A supporting idea for white hand prints marking established contact with the dead, is to be found the hardship a small community suffered by crawling into a deep cave, a seriously dangerous and laborious task, a task that was only worth to be undertaken if it served a cause worth its hardship and danger. Bringing back a wise dead family or tribal member would fit such cause. Not only as a remedy against overwhelming sense of loss, also to regain wisdom, elementary knowledge or status to a tribe.

What can be brought up against my idea? Many things, like that some hand prints were from men and children. However, it isn’t hard to imagine a grief-stricken child in need for communication with a lost parent being helped by other tribal members or their shaman. Refuting my idea by stating that if white hands represented the dead touching and answering to the call, these hands should have been mirrored, fails as one can’t touch a stone wall from within. But one can use different coloured hand-prints.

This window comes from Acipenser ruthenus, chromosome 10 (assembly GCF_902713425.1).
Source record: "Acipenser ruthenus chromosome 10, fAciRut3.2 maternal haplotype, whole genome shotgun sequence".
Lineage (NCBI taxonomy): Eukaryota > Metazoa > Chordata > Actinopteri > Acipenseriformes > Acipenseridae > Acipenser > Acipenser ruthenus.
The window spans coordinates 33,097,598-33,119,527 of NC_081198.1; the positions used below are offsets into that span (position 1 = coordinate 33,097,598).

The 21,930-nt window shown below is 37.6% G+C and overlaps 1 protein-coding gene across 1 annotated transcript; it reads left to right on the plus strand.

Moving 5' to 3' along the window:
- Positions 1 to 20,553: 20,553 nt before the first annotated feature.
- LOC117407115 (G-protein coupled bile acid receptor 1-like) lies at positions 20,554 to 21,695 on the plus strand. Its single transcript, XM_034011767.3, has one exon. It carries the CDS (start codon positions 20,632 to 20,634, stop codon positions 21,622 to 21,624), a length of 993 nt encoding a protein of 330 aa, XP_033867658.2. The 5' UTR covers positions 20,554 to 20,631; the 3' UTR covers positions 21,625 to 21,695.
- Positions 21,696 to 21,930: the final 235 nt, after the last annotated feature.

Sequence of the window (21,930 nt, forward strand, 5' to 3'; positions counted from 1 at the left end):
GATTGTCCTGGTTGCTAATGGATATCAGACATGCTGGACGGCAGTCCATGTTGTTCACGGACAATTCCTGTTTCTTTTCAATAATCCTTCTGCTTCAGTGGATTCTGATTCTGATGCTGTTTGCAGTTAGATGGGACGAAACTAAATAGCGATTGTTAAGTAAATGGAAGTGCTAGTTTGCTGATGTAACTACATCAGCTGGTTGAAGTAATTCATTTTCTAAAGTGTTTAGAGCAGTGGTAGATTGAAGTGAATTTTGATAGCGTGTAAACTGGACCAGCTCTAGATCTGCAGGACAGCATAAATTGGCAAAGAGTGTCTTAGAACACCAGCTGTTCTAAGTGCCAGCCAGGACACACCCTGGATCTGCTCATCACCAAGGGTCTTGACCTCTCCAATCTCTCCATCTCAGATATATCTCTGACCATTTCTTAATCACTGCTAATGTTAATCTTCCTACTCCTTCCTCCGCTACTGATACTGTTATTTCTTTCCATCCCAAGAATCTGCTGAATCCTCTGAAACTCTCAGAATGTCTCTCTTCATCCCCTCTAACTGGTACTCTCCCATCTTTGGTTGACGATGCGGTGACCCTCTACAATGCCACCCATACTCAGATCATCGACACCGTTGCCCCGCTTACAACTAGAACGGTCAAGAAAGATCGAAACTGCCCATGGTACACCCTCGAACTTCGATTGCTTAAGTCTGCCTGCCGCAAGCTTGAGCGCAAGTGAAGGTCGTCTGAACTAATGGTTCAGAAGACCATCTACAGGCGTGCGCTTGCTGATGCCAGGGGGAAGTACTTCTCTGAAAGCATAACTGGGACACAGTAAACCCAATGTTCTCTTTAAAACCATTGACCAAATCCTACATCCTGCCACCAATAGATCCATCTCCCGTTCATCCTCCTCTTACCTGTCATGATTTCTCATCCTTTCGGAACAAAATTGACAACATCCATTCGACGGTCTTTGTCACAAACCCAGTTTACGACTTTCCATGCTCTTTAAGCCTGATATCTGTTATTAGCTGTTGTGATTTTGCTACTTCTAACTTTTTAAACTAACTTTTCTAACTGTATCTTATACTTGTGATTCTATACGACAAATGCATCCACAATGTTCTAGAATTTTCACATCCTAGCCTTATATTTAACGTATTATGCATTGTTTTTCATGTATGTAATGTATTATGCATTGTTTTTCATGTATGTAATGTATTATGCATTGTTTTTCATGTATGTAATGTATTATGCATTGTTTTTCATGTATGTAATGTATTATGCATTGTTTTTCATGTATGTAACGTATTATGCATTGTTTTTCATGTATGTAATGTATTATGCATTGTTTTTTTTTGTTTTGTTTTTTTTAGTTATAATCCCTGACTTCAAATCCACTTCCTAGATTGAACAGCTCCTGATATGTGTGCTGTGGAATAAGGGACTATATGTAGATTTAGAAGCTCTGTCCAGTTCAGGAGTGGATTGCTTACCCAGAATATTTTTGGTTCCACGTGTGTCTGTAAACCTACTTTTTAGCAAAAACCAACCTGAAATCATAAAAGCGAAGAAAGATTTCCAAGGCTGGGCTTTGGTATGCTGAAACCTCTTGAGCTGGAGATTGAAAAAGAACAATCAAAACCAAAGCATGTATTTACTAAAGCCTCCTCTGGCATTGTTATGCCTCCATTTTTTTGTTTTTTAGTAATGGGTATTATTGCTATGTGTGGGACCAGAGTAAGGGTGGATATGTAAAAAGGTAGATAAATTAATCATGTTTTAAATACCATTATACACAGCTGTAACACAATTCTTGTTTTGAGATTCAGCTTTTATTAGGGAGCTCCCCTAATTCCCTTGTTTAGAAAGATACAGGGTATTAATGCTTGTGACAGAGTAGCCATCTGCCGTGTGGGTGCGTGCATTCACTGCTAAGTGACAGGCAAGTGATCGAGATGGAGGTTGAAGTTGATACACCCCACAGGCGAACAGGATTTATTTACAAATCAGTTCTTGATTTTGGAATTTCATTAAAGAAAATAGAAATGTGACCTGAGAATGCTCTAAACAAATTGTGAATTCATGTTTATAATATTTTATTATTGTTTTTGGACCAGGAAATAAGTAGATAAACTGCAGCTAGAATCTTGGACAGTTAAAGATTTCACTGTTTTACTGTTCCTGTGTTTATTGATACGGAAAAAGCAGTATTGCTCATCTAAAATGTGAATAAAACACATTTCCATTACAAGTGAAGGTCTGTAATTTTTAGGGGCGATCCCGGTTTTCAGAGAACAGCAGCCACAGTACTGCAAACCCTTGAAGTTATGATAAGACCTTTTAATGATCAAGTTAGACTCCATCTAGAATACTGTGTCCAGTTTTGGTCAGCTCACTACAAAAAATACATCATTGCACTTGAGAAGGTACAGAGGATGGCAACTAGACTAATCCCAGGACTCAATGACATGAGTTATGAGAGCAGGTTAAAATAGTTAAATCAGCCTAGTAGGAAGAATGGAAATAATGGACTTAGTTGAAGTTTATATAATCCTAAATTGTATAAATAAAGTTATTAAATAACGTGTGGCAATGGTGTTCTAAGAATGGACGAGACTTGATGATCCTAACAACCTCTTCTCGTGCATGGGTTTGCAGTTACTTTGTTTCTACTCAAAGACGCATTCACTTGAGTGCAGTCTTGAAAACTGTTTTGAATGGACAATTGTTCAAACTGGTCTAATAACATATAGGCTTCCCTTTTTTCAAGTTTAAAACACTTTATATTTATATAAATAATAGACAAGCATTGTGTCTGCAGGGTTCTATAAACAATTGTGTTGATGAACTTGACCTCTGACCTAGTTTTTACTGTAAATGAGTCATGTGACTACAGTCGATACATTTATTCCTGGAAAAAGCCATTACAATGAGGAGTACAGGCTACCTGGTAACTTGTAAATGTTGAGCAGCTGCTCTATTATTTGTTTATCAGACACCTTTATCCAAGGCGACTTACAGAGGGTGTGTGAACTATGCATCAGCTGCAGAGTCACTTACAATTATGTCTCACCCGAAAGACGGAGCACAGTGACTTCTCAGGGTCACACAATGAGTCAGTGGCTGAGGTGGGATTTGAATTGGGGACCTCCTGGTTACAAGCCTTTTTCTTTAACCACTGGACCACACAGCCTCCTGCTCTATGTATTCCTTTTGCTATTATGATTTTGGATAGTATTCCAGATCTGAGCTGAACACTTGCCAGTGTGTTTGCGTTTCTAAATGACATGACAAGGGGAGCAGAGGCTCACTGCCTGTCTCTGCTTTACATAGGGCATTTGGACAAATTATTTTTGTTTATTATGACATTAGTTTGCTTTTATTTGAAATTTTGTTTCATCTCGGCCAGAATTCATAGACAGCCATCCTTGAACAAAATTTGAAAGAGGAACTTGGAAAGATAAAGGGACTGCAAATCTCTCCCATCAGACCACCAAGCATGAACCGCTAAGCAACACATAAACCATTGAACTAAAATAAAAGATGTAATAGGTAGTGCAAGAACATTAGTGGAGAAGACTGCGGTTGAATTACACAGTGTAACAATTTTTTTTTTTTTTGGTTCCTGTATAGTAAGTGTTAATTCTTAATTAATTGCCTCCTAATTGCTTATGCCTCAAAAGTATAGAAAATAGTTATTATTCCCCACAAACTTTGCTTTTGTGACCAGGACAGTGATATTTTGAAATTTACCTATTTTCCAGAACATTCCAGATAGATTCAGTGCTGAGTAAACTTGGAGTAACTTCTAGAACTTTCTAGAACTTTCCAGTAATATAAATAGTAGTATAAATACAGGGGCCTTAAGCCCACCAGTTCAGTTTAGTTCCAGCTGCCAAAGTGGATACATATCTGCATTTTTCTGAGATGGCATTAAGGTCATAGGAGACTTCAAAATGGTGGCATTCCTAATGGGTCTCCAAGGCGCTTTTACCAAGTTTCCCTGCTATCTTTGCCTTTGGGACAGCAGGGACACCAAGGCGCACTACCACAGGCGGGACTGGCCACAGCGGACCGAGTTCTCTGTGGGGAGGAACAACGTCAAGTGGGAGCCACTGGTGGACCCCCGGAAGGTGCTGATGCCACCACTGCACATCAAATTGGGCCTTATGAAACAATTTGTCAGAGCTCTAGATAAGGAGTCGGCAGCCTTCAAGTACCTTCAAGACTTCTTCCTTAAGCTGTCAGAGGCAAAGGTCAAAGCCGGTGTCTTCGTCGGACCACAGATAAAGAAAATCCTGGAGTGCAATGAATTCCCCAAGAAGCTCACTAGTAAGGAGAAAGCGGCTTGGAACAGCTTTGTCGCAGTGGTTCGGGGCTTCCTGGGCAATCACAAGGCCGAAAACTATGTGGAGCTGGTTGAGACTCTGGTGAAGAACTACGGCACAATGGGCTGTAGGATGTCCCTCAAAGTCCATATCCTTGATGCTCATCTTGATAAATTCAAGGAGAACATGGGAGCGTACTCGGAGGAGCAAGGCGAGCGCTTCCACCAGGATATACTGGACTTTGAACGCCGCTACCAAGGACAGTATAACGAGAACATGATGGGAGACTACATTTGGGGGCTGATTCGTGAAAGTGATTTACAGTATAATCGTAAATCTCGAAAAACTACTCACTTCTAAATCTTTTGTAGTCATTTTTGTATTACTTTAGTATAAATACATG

Putting a few aspects together; hand prints serving communication, prehistoric people thinking that their ancestors lived on in the world of rock, most hand prints were applied by women, supports an idea that pregnant women were assisted by their tribe or community to enter a cave, touch the ancestral world in order to communicate with a deceased soul to invite them back into the realm of the living. Red hand prints were left on cave-walls as to testify people attempted to contact deceased tribal members, white hand images were added as a sign communicating with the dead had taken place.